What is Restlet?
It is an open source REST framework for the Java platform. It is suitable for both server and client Web applications. It supports major Internet transport, data format, and service description standards like HTTP and HTTPS, SMTP, XML, JSON, Atom, and WADL
Restlet is a tool in the API Tools category of a tech stack.
Who uses Restlet?
3 companies reportedly use Restlet in their tech stacks, including MyNotary, stack, and Backend.
6 developers on StackShare have stated that they use Restlet.
GitLab, Keen, VictorOps, Bigpanda, and Moesif are some of the popular tools that integrate with Restlet. Here's a list of all 7 tools that integrate with Restlet.
- Native REST Support
- Secure and Scalable
- Broad Use Case Support
- A Complete Web Server
- Extensive Connectors Set
Restlet Alternatives & Comparisons
What are some alternatives to Restlet?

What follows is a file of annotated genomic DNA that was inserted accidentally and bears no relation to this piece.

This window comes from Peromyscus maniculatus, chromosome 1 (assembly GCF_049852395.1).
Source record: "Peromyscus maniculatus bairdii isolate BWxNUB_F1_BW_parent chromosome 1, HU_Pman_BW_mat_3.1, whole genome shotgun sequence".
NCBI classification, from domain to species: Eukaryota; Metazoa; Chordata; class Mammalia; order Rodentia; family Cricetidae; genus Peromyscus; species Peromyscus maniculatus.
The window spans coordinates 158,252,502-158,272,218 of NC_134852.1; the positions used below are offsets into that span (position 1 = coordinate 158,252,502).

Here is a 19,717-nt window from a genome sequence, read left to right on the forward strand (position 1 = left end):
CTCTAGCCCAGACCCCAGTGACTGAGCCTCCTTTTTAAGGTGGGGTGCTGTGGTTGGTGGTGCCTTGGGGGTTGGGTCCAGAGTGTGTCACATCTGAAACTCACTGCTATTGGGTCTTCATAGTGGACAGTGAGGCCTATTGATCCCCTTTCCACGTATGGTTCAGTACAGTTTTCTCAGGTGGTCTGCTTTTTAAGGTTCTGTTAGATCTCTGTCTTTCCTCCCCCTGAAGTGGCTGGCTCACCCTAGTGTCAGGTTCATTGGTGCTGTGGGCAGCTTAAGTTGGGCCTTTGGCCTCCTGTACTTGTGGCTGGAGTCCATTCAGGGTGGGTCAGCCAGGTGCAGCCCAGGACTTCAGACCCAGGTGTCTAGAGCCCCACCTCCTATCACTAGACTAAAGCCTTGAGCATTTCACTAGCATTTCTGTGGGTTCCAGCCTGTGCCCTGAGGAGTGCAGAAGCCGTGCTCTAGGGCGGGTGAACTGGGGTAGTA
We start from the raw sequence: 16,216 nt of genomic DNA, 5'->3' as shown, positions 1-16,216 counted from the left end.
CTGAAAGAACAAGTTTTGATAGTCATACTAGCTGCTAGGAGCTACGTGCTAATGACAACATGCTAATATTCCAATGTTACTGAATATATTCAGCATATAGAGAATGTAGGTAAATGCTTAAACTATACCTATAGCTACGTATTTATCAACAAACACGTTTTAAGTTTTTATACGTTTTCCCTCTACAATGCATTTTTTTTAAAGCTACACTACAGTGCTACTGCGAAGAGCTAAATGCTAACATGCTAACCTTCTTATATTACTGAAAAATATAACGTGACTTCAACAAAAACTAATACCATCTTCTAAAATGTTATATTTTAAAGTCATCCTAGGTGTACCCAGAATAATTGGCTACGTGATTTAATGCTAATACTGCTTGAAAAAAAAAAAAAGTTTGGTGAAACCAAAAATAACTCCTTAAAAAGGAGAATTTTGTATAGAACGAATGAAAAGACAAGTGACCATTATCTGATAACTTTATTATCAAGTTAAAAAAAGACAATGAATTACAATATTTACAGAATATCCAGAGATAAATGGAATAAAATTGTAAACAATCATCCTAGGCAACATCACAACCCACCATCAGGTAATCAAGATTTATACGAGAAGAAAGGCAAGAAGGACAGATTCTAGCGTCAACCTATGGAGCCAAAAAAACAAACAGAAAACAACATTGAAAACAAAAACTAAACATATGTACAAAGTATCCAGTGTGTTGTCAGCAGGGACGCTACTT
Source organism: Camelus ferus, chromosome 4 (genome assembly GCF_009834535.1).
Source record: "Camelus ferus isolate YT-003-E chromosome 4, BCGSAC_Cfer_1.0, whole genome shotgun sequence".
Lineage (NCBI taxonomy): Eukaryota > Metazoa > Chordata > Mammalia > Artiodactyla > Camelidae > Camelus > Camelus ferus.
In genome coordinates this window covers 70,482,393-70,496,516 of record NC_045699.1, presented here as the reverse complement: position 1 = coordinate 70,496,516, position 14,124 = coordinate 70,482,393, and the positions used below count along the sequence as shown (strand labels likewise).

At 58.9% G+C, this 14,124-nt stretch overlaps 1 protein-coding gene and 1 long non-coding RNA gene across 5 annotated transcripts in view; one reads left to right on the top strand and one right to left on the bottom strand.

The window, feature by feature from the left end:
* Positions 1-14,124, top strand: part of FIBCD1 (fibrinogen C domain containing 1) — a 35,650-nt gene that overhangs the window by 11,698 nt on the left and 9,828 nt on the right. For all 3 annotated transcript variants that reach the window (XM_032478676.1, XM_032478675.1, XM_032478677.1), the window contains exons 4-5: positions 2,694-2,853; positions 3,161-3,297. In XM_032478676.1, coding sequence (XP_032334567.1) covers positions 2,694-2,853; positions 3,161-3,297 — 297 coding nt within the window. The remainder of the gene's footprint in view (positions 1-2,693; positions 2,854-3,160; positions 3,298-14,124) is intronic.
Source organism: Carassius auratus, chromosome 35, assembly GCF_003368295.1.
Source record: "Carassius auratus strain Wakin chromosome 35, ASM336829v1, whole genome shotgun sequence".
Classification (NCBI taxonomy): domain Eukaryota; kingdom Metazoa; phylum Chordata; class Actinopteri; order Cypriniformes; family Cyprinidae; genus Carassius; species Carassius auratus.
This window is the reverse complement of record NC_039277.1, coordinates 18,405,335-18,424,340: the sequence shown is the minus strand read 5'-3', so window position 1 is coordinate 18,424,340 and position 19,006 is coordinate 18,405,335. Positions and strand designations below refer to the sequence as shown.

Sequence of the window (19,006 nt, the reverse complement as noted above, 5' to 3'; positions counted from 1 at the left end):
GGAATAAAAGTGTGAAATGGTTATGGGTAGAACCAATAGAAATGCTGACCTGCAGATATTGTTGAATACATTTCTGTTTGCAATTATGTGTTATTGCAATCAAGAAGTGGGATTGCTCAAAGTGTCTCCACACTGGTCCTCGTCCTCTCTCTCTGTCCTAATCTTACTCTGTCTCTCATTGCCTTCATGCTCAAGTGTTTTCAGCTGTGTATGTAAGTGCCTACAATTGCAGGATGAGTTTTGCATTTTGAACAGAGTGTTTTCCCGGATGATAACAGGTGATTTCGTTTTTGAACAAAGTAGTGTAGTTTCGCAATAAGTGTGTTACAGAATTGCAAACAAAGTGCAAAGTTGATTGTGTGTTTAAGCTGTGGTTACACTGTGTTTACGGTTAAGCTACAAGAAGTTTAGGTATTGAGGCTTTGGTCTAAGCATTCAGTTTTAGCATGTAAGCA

See all alternatives
It is the only complete API development environment, used by nearly five million developers and more than 100,000 companies worldwide.
It is open source, production quality, framework for developing RESTful Web Services in Java that provides support for JAX-RS APIs and serves as a JAX-RS (JSR 311 & JSR 339) Reference Implementation. It provides it’s own API that extend the JAX-RS toolkit with additional features and utilities to further simplify RESTful service and client development.
It helps you build and develop services using frontend programming APIs, like JAX-WS and JAX-RS. These services can speak a variety of protocols such as SOAP, XML/HTTP, RESTful HTTP, or CORBA and work over a variety of transports such as HTTP, JMS or JBI.
Spring Boot makes it easy to create stand-alone, production-grade Spring based Applications that you can "just run". We take an opinionated view of the Spring platform and third-party libraries so you can get started with minimum fuss. Most Spring Boot applications need very little Spring configuration.
A key element of Spring is infrastructural support at the application level: Spring focuses on the "plumbing" of enterprise applications so that teams can focus on application-level business logic, without unnecessary ties to specific deployment environments.